- The Washington Times - Friday, May 22, 2009


An extraordinary scene played out Thursday with what amounted to a Lincoln-Douglas-style debate between a popular sitting president and an unpopular former vice president. The former veep won, hands down.

Former Vice President Dick Cheney’s speech at the American Enterprise Institute had been scheduled for weeks before President Obama quite obviously tried to drown out Mr. Cheney by speaking on the same topic beginning exactly two minutes before Mr. Cheney was scheduled to take the AEI podium. In his 50-minute jeremiad, Mr. Obama repeatedly took nasty shots at Mr. Cheney and the administration he served, questioning not just the preceding administration’s judgment, but also its motives and integrity.

Against Mr. Obama’s insults, rhetoric and studied poses at his teleprompter, the former vice president answered with forceful words married to an understated tone of utter seriousness, with no electronic aids.

Mr. Obama accused the Bush administration of jettisoning the principles of the Constitution “for expedience sake.” He accused his critics of “political posturing.” And he said that “our government made decisions based upon fear rather than foresight, and all too often trimmed facts and evidence to fit ideological predispositions. Instead of strategically applying our power and our principles, we too often set those principles aside as luxuries that we could no longer afford.”

Mr. Cheney responded that neither values nor the law had been set aside. He said that carefully selected CIA agents had been “especially prepared to apply techniques within the boundaries of their training and the limits of the law. Torture was never permitted, and the methods were given careful, legal review before they were approved. Interrogators had authoritative guidance on the line between toughness and torture, and they knew to stay on the right side of it.”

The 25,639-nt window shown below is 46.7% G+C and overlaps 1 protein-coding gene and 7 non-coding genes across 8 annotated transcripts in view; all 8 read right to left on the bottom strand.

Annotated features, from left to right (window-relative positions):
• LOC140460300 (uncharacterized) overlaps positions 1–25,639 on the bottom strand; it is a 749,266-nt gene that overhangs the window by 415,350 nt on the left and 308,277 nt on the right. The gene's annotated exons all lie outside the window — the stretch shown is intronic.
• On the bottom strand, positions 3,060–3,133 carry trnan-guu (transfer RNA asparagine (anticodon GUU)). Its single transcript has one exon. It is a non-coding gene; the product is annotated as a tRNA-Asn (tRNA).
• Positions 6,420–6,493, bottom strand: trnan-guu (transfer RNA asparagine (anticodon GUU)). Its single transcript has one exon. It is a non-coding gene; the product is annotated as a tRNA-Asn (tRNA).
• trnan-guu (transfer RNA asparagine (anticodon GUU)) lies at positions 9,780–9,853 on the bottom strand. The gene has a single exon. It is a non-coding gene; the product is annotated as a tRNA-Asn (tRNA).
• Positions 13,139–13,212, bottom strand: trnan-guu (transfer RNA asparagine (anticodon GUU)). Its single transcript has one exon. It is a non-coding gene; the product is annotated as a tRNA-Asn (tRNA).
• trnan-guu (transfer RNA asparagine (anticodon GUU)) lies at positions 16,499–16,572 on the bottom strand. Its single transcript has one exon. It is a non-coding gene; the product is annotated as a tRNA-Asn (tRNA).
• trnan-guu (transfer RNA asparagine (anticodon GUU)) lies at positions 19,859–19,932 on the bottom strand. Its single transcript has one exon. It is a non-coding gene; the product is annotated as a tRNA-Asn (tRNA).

Those interrogations, Mr. Cheney said, “prevented the violent death of thousands, perhaps hundreds of thousands, of innocent people.” The former vice president complained, rightly, that memos about the interrogations that Mr. Obama released provided “less than half the truth” because they were “carefully redacted to leave out references to … specific terrorist plots that were averted.” Yet: “For reasons the administration has yet to explain, they believe the public has a right to know the methods of the questions, but not the content of the answers.”

The chattering classes have been blasting Mr. Cheney for weeks for speaking out so forcefully on these issues on behalf of positions the chatterers say are deeply unpopular. However, they can’t accuse him of self-serving ambition. As he noted, he spoke “as a private citizen - a career in politics behind me, no elections to win or lose, and no favor to seek.”

The remarkable sight of such a harshly criticized former leader standing so unbowed brings to mind some words from poet Alfred, Lord Tennyson: Mr. Cheney is exhibiting “some sense of duty, something of a faith, some reverence for the laws ourselves have made … some civic manhood firm against the crowd.”

The crowd ought to heed Mr. Cheney and rally behind him. By defending our intelligence officers, he defended America.

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